Book title: Juliet’s School of Possibilities

Authors: Laura Vanderkam

Time to Read: ~55 minutes

Major themes: Prioritization

Like most of my books, I tend to grab whatever looks interesting in my local thrift shops or other used book store. I picked up this thin book at a local library’s book sale. Remarkably, it was published this year (2019), and my copy appears to have not even been read! Needless to say, it went right into the stash of ‘fill-a-bag-for-$5’ treasures.

After reading The One-Minute Manager, this sweet story was so refreshing. The author definitely made imagery and relatable characters a huge priority, and not at the expense of reading time. I was able to get through the book in just under an hour, feeling good and with an idea of next steps: my ideal outcome of a read like this.

The story begins with a young consultant, Riley, driving to a business retreat hosted by a Martha Stewart-esque home business mogul. We watch first hand as her life begins to crumble – broken relationships, lost clients, friends, romantic interests, her job on the line… all due to the inability of Riley to manage priorities. Between long bouts of emails on her phone, which climb well into the thousands, our protagonist has some interesting interactions with Juliet, the hostess of the business retreat, that open her eyes to the errors Riley has made in managing her life.

Now, I’m not exactly sure if our friend Juliet here is some kind of sorceress, with the visions and the impeccable work-life balance… regardless of how the lesson arises, the underlying theme is summed up in the following quote:

Expectations are infinite.
Time is finite.
You are always choosing.
Choose well.

Basically, we make conscious decisions from moment to moment on how to allocate our responding, and this needs to be based on our ultimate visions of our lives. When we use our time, we need to make sure that our behaviors are moving us towards the goals that help make our visions into reality. Often, we get caught up in menial, tedious tasks that are thrust upon us by others, and that aren’t contributing to what we ultimately want to do, and those things usurp our energy and impede our ability to get where we want to be.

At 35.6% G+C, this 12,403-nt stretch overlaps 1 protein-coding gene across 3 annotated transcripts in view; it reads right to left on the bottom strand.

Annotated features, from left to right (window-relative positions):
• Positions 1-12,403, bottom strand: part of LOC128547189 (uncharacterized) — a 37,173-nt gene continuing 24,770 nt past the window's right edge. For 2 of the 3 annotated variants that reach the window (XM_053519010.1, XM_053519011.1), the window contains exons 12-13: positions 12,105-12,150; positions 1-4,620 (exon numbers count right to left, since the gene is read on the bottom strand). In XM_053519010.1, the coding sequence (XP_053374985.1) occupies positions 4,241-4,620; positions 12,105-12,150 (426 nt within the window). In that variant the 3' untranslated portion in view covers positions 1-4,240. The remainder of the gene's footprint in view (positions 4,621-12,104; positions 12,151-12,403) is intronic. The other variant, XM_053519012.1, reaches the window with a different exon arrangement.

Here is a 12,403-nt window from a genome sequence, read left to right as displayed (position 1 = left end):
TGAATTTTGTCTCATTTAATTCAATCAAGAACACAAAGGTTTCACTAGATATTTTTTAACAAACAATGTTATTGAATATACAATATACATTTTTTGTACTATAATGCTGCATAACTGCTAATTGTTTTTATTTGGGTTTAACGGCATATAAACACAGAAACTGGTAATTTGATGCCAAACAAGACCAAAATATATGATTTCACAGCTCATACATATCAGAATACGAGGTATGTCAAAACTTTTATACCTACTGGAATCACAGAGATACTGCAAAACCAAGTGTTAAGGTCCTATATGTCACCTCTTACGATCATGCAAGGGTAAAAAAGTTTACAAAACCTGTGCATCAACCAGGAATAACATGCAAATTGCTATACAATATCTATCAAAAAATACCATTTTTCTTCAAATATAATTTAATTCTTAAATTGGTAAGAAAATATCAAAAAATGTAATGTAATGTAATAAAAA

The underlying message in the story is good, and there are some helpful questions and activities in the back to help one think through priorities, goals, and the like. My only critique would be that it’s very surface-level, and without the underlying knowledge of what makes a good goal, what’s a reasonable shaping step, how do I get from A to B… There is a lot more to think about. One cannot simply ignore every email, nor does everyone have an assistant (like both Juliet and Riley) to help manage that time-suck. However, the book is a nice trigger for these conversations to begin.

Overall, I give it a 4 out of 5 stars. The story is lovely, the characters and their struggles are relatable for me, but I would love a little more in the ways of concrete action steps. Knowing how these books are usually written, there will be more to come; workshops, workbooks, etc. This likely won’t be the last story I read from this author, as it felt more like a leisure read than a business book.